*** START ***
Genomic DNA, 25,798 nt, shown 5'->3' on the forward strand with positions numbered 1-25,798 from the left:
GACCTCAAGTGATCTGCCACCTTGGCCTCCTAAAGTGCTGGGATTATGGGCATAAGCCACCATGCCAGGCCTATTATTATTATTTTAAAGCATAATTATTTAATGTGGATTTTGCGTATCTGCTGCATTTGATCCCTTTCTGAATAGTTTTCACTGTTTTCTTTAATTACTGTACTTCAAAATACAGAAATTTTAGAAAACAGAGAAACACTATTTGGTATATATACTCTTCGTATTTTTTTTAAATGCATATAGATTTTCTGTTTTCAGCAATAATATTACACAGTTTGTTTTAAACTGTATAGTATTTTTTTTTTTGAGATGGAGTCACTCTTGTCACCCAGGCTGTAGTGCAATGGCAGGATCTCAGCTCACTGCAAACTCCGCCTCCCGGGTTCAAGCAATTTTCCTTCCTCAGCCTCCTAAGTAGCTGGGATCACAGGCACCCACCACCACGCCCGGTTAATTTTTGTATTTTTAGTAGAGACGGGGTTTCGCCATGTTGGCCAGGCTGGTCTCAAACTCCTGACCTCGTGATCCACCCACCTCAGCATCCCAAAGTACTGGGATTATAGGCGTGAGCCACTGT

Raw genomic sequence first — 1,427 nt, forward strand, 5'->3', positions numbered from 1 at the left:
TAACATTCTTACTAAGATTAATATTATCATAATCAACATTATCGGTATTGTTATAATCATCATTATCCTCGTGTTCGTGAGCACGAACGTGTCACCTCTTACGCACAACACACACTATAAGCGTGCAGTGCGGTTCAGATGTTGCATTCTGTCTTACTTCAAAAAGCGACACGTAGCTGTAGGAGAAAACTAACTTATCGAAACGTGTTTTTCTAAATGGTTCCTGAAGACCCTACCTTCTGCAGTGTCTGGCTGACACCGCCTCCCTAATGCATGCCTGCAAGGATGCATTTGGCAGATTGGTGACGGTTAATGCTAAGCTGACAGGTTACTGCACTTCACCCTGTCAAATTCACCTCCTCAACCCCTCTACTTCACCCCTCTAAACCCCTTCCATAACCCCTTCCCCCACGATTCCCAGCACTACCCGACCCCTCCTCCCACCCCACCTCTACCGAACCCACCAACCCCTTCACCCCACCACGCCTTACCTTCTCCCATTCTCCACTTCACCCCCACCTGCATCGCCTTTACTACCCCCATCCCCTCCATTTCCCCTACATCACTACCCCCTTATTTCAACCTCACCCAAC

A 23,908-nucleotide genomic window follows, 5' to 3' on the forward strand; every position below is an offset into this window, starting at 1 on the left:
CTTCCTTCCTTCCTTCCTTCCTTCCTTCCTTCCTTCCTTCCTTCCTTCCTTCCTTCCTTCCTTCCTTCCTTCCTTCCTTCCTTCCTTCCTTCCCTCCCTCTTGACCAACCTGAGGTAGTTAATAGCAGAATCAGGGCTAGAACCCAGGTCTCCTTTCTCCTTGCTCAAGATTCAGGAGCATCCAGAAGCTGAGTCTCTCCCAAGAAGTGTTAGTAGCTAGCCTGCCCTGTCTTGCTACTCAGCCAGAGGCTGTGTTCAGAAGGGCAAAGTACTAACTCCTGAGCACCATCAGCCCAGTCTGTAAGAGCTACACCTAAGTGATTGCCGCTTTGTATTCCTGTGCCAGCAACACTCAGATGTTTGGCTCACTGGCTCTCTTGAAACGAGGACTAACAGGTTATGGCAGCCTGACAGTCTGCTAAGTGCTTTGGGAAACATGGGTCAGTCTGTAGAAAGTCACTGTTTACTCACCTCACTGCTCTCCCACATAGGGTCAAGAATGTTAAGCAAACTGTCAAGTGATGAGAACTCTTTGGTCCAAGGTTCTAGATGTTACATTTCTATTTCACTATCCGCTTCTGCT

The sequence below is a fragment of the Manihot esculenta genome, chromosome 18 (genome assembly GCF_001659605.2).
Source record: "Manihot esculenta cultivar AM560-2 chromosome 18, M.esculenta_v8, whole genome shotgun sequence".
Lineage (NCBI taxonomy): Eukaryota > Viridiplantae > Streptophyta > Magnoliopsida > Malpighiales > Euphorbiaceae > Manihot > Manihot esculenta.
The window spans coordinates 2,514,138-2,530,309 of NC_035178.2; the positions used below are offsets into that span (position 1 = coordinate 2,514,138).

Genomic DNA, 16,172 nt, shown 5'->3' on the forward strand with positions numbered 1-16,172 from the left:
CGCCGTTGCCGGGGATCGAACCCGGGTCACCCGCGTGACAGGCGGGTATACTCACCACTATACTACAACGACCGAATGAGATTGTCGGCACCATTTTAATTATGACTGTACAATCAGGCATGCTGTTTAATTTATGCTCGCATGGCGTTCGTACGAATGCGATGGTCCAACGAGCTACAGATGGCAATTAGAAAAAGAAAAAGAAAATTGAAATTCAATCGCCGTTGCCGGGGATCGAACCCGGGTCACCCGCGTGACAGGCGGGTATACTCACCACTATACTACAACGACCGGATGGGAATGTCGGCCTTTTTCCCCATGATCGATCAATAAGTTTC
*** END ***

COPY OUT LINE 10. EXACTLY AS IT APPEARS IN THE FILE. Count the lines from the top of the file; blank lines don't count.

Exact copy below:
The window spans coordinates 2,514,138-2,530,309 of NC_035178.2; the positions used below are offsets into that span (position 1 = coordinate 2,514,138).